What do we mean by this?
We mean: buy space where local consumers are investing their mindshare. Leverage the same online sources of information that people who will soon need a mortgage tend to spend time.
And doing this is getting easier than ever thanks to retargeting technology.
“ … mortgage professionals shouldn’t necessarily be mimicking the marketing habits of their real estate agent contacts, they should be mimicking the browsing habits of consumers.”
Retargeting is a marketing tactic that was spawned from the information gathering habits of website hosting companies. To better track Internet users, the “cookie” was created. This is probably not new information.
How do you think Amazon knows to offer you products related to your previous purchases? Or how movie theaters companies are able to advertise showtimes at locations nearest you?
In brief, retargeting uses these data tags to display the same ad to the same person on a range of different websites. The true power emerges when a person in Des Moines is shown an ad for their local mortgage pro when reading the website of The New York Times, for example.
When local business, of any variety, advertises in this fashion, its reach appears more vast, its brand more viable, not to mention business savvy.
There’s psychology at play here, too.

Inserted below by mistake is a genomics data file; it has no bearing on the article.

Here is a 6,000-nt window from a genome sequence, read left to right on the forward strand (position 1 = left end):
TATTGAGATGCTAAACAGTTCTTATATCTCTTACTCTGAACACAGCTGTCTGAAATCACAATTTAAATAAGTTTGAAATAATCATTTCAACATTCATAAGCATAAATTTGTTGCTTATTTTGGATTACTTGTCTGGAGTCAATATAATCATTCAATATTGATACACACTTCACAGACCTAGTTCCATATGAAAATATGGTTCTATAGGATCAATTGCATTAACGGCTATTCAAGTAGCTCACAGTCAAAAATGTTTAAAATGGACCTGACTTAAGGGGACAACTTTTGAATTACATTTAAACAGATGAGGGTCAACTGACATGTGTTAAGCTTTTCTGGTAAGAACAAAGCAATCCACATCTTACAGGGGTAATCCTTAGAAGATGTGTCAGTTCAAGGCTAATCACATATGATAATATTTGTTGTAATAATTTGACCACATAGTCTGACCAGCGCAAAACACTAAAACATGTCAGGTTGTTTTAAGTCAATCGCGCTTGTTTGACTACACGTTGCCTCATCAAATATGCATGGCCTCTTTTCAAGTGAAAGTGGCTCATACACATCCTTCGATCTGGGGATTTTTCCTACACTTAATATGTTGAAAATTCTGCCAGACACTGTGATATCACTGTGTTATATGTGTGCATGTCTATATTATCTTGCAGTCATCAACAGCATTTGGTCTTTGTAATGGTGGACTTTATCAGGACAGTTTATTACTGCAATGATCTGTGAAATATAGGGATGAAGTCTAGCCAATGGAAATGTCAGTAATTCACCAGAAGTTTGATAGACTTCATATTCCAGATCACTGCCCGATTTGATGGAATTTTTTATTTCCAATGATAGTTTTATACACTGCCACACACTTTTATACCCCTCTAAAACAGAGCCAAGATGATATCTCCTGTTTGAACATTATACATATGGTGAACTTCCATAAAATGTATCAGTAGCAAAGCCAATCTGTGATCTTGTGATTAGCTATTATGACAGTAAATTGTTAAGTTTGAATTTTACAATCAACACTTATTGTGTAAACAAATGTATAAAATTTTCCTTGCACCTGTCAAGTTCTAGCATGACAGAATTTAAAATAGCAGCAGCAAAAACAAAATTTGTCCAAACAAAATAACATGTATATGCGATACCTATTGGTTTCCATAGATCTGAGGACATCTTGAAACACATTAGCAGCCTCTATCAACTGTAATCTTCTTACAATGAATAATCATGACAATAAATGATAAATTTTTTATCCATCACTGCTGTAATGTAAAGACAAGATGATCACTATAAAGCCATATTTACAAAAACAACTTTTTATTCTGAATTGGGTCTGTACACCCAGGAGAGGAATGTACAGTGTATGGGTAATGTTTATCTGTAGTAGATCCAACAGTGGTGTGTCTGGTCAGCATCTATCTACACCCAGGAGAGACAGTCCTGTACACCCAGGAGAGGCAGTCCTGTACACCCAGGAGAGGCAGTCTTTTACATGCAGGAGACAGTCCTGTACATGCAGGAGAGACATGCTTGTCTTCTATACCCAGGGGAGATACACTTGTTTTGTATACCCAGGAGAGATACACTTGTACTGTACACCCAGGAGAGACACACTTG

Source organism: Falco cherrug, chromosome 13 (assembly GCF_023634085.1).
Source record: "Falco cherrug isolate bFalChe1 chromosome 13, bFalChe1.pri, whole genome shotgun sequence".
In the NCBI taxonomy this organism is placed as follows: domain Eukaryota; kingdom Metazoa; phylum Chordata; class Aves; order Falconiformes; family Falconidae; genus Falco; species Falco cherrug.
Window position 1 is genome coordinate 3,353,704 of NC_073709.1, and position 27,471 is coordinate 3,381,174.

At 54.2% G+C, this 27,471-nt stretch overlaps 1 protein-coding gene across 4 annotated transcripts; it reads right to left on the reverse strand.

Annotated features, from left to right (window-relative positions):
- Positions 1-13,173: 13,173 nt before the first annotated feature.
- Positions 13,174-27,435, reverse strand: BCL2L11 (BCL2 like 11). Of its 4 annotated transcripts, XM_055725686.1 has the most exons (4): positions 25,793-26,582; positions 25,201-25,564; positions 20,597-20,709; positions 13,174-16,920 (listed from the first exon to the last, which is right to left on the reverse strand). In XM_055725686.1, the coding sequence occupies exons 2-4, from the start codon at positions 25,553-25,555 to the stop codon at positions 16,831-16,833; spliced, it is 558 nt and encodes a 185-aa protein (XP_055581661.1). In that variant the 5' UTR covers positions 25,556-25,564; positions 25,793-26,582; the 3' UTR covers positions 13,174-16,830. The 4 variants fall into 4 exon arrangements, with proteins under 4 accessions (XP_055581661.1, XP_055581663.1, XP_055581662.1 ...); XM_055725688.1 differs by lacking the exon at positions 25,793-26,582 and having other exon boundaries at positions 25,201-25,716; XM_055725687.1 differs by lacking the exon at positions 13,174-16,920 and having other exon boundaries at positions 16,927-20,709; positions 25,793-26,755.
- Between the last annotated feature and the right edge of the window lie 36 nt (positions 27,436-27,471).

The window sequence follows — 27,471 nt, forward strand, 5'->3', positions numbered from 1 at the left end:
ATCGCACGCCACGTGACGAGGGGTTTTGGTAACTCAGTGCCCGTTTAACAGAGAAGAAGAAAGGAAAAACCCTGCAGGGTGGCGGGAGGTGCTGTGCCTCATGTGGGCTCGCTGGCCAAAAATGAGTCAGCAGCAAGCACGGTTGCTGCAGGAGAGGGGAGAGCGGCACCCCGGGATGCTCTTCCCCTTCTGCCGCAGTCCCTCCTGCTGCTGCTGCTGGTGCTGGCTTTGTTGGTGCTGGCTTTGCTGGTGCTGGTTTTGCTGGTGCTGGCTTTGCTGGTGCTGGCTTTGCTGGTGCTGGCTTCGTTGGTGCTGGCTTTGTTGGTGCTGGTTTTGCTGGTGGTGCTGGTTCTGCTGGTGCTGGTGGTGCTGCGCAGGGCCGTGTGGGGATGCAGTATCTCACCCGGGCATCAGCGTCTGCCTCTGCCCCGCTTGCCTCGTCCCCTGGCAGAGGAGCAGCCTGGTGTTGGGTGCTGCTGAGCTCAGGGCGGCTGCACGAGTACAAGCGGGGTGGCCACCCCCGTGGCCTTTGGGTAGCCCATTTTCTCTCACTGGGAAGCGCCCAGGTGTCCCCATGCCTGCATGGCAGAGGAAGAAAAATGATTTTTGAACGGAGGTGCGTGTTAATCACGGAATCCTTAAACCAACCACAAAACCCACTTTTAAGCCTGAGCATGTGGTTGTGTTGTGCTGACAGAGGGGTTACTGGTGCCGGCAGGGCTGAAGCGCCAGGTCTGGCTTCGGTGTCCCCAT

Like running into a neighbor while visiting an exotic destination, the juxtaposition of your next-door neighbor in a far off place creates a memorable “out-of-context” reaction. The same happens with display advertising plans that use retargeting.
The attention given to the out-of-place subject carries a great deal of resonance with the person experiencing the reaction. Thus, an advertiser’s message carries more weight.
“Internet display advertising for mortgage professionals can deliver long-running, measurable ROI.”
In combination with other traditional methods of outreach, such as email marketing, direct mail, or event sponsorship, Internet display advertising for mortgage professionals can deliver long-running, measurable ROI.
Additionally, digital marketing providers offer retargeting tools that will replicate ads on Facebook, helping build a comprehensive Internet presence.
Remember that digital advertising is exceptionally traceable, meaning it’s very easy to determine from where a lead originated and thus, prove the worth of your ad buy.
Those figures have far-reaching benefits, helping determine which websites your prospects read and at what time of day they’re active online, for starters. This is a terrific method for marketing-savvy mortgage professionals to assemble customer profiles. From there, your advertising only gets more targeted.
The Internet isn’t going to stop having an influence on the mortgage business. Professionals need to recognize that advertising on it can be a compelling supplement to what they’re already doing.
With a well-orchestrated online advertising plan that leverages retargeting, mortgage professionals can easily reach more local customers than ever, even when they’re reading far-off websites.